Iran has long been considered one of India's key allies in the Muslim world. But relations between the two countries have been adrift since India voted against Iran at the IAEA, in 2005 and 2006. Taken aback by India's position, the Islamic republic responded by blocking already contracted shipments of liquid natural gas (LNG) on the grounds that the price needed to be renegotiated. The move effectively downgraded the Indo-Iranian energy relationship, with Iran subsequently making noises about building a gas pipeline to China, even as Saudi Arabia's importance as an energy supplier to India continues to grow.
However, the visit of Iranian Foreign Minister Manouchehr Mottaki to New Delhi on Nov. 16-17 could be a sign that Iran is once again seeking India's support more actively. Just a week after Mottaki's visit, on Nov. 27, Iran was faced with a third vote of censure at the IAEA, for failing to declare the enrichment facility at Fordow. Co-sponsored by China and Russia -- two countries previously perceived to be soft on Iran's nuclear activities -- the resolution, which passed overwhelmingly, left Iran without visible support in the P5+1, comprised of the five permanent members of the U.N Security Council and Germany.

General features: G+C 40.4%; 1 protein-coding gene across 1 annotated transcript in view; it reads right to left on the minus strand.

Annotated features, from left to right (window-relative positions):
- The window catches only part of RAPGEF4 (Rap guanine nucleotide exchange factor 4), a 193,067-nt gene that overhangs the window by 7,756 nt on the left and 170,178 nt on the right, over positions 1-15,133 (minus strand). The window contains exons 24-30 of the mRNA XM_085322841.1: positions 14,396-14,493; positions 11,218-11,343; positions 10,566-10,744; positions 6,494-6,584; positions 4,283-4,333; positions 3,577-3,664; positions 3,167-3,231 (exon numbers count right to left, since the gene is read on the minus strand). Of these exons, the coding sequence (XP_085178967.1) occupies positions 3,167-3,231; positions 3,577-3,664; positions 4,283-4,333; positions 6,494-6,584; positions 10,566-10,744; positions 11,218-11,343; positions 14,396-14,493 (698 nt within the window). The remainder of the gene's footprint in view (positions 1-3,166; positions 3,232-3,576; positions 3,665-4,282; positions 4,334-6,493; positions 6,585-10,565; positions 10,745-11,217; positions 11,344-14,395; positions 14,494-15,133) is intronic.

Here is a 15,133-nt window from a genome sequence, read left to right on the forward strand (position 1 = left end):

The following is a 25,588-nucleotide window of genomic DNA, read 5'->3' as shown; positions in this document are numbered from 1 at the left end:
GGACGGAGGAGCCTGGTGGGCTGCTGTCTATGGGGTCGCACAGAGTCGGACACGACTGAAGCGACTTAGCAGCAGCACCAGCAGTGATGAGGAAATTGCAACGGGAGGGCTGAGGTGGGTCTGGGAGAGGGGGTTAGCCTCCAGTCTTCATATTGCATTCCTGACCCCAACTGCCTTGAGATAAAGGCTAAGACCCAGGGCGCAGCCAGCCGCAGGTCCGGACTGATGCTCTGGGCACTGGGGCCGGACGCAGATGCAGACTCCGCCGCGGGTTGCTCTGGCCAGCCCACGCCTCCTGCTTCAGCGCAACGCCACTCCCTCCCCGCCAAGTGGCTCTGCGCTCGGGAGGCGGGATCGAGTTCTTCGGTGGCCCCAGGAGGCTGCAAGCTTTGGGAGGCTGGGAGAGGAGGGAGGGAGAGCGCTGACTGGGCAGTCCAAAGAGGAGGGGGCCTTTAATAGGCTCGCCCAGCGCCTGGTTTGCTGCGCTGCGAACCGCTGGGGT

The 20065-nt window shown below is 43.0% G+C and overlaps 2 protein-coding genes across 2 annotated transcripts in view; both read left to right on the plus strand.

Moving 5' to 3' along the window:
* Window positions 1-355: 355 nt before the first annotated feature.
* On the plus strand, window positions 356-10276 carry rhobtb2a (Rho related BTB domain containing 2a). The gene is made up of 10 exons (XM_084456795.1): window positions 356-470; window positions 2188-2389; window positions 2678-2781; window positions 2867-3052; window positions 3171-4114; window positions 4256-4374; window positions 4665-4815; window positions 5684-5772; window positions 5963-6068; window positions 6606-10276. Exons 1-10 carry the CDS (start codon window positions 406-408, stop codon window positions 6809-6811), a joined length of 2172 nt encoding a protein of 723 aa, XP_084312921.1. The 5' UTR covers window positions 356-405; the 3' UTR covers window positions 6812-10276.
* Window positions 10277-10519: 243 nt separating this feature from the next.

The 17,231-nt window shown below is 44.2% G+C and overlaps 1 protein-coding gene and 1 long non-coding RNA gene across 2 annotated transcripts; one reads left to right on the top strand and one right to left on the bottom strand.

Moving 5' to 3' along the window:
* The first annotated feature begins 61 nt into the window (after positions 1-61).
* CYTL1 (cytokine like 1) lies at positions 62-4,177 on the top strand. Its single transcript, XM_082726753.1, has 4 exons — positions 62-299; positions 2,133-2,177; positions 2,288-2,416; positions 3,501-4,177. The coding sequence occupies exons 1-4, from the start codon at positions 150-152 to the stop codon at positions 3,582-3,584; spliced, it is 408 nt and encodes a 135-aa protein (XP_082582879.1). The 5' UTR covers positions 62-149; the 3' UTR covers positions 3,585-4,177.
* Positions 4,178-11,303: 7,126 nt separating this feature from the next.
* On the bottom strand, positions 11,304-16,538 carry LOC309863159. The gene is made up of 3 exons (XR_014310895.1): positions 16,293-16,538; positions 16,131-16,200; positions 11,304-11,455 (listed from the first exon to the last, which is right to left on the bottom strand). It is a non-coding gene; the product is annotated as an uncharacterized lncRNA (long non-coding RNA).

India ultimately voted for the resolution, consistent with New Delhi's position on the Iranian nuclear crisis since 2005, which has tended to support dialogue between the IAEA and Iran while strengthening the hand of the IAEA safeguards regime. Indian diplomats say that they favor a conciliatory approach towards Iran on the nuclear issue, rather than a punitive one. Indeed, just before his recent visit to Washington, Indian Prime Minister Manmohan Singh told the Washington Post, "Iran is a signatory to the Nuclear Non-Proliferation Treaty. It must have all the privileges that go with being a member of the NPT, [including] the peaceful uses of nuclear energy."
New Delhi and Iran have more generally shown a degree of maturity in their relations, as evidenced by their continuing cooperation on counterterrorism in the Afghanistan-Pakistan region. Iran faces heightened activity by the Baloch separatist group, Jundullah, in its southern areas, even as India is concerned about the recruitment by Pakistani intelligence of Indian Muslims visiting the Shiite holy city of Qom, in Iran. The transit of drugs from Afghanistan through Iran is also a shared concern. The convergence of interests in these areas has resulted in both sides agreeing to more systematic intelligence-sharing, with reports that the head of India's external intelligence agency may visit Iran in the near future for talks on the issue.